Science communication for a more inclusive future?
Science communication has become a topic at the forefront of conducting research, and for good reason. Funding for research on national and global levels is under the threat of undergoing drastic cuts, but discussion of science being made available to all instead of limited to the narrow, Aristocratic few of yester-century is increasing. Having scientists who proportionally represent the demography of the surrounding population is not only logical in terms of equity, but also in terms of ensuring science itself continues to grow and thrive. We are limiting ourselves by telling instead of asking and communicating—fostering dialogue. The future is in communicating, rather than the one-dimensional dichotomy of lecturing or staying quiet.
If we truly care about inclusion of underrepresented anything in any realm, accessibility or funding or showing that our scientific evidence for issues such as climate change are indeed real and should be taken quite seriously by all of us, then we first must consider the communities we come from and the communities where we live. We can conduct our science in a way that’s mindful of all these communities. A good place to start is with our families. My family was skeptical of the value in studying marine systems for years, especially because pursuing school for too long (i.e., doctoral degrees) can culturally be viewed as an economic waste of time in first generation American families. These days, after much patience and constant non-condescending conversations on all sides, my family is quite proud of my work as a scientist. They understand and stick up for its significance, they take their Seafood Watch booklets with them everywhere and make it a point to recycle. In exchange I continuously improve the communication of my work, a win-win for all of us. Science communication isn’t another line on a resume, it’s us.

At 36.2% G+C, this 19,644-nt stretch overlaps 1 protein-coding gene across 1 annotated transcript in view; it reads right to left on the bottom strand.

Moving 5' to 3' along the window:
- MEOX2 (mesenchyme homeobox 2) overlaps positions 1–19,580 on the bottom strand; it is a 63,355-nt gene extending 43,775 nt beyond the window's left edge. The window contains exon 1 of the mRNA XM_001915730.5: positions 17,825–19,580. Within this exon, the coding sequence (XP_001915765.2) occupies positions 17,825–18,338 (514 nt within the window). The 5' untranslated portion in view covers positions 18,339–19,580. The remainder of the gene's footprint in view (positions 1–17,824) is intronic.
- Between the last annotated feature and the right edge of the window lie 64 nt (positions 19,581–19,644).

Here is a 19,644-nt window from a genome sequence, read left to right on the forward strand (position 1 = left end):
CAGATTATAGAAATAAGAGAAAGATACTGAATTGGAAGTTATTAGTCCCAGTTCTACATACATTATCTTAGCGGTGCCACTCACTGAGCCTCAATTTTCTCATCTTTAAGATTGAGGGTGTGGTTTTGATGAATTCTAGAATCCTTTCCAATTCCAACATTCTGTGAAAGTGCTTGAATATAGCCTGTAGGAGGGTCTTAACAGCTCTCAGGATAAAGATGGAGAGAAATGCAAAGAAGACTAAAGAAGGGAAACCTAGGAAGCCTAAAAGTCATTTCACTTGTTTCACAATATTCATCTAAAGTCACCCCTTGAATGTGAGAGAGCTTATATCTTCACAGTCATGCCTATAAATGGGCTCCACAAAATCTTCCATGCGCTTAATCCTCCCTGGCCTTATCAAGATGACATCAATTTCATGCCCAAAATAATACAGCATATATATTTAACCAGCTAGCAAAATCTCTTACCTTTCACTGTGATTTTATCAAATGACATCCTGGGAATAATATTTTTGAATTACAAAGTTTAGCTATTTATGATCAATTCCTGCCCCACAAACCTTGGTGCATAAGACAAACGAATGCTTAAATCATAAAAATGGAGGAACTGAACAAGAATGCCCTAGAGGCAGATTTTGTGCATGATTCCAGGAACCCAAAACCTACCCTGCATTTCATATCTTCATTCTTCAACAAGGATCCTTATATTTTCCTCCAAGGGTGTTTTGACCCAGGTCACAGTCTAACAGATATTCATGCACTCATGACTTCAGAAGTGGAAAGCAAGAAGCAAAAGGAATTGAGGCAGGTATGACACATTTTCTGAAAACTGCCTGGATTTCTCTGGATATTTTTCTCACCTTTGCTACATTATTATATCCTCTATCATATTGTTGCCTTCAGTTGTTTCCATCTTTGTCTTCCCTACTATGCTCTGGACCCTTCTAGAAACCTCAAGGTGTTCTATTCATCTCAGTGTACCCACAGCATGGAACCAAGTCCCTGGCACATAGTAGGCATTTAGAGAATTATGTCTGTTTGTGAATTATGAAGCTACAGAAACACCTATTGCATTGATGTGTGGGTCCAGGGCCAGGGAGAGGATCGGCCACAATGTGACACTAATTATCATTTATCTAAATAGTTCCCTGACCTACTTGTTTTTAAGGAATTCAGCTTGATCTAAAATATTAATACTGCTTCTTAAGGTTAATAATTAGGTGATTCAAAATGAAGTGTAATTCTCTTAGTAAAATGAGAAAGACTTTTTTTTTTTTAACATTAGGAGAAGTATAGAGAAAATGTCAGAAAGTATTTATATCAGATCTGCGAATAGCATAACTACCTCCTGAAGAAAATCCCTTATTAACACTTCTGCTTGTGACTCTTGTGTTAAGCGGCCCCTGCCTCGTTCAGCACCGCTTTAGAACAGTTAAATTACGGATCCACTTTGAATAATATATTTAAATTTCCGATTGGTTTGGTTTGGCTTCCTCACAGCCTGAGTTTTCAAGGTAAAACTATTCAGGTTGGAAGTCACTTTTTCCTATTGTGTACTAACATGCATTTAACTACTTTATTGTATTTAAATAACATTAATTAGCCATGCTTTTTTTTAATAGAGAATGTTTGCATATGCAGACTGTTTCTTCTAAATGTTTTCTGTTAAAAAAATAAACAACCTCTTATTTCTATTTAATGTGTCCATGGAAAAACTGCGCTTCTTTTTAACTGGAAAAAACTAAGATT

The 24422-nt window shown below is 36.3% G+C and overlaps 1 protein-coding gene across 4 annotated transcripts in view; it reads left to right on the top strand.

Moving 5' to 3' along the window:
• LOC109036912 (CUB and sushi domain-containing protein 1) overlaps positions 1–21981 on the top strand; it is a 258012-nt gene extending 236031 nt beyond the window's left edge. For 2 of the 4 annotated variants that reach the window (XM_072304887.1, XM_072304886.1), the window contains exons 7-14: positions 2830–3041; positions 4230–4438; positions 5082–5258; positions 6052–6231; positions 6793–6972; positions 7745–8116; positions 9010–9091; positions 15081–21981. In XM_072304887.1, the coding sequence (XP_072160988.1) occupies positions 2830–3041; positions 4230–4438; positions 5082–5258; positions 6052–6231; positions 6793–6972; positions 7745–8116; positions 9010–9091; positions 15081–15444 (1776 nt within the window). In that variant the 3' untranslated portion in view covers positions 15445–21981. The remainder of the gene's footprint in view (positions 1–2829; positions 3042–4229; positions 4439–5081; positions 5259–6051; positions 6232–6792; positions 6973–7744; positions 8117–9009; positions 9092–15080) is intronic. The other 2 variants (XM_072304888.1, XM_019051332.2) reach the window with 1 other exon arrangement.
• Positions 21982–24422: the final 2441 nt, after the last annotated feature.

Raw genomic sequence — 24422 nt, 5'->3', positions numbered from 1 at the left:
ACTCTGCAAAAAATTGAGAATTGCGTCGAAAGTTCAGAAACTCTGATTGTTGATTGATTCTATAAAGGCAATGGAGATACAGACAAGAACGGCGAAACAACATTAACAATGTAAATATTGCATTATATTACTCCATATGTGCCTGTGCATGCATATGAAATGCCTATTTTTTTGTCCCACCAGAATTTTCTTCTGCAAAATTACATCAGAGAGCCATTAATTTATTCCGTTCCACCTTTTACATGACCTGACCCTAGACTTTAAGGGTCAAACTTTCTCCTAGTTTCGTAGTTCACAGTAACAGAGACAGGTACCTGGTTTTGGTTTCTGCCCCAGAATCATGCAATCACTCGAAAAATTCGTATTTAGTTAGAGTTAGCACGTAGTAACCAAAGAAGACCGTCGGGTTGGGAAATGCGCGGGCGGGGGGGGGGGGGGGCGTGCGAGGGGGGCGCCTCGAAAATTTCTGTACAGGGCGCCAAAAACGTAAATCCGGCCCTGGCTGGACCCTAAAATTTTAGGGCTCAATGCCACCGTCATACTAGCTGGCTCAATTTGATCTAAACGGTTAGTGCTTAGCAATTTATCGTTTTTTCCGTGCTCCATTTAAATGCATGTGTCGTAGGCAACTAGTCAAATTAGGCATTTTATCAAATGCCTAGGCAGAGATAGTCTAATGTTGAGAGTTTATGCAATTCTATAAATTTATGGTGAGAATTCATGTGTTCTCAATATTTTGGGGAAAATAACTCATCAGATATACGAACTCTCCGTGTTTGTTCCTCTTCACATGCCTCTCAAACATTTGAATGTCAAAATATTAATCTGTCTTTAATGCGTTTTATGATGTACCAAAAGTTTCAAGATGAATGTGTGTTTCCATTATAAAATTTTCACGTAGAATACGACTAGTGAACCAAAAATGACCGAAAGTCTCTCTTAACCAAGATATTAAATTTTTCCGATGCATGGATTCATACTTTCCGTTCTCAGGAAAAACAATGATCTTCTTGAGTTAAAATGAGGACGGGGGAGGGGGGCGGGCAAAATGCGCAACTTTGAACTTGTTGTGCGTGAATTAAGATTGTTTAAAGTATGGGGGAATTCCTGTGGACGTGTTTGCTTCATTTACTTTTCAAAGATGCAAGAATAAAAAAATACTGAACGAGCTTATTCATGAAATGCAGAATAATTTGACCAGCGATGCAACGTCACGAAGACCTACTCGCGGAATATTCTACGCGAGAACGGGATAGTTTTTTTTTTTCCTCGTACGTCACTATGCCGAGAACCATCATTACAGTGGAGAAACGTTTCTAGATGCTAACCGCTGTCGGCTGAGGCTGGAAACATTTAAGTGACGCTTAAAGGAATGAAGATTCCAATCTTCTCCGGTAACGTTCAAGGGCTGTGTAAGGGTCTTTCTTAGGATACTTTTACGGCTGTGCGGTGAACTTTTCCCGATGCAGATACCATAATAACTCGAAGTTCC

We will mess up, but just like with any experiment—we’ve got to be okay with troubleshooting and trying again. We need to persevere. That’s the difference between a scientist and a good scientist, right? I’m not sure, but maybe being an extrovert is worth a shot.
Bio: Sabah Ul-Hasan is a Quantitative & Systems Biology Eugene-Cota Robles Doctoral Fellow at the University of California, Merced co-advised by Dr. Mark Sistrom and Dr. Tanja Woyke. A first generation American born in Salt Lake City, Sabah holds B.S. degrees in Biology, Chemistry, and Environmental & Sustainability studies from the University of Utah and an M.S. in Biochemistry from the University of New Hampshire. Today, Sabah’s research interests lie with host-microbe symbioses in venomous animals. Sabah enjoys spending her free time on short films creatively promoting science knowledge accessibility, rock climbing, partaking in philosopher banter, and talking to strangers. You can find her on Twitter @Sabah_UlHasan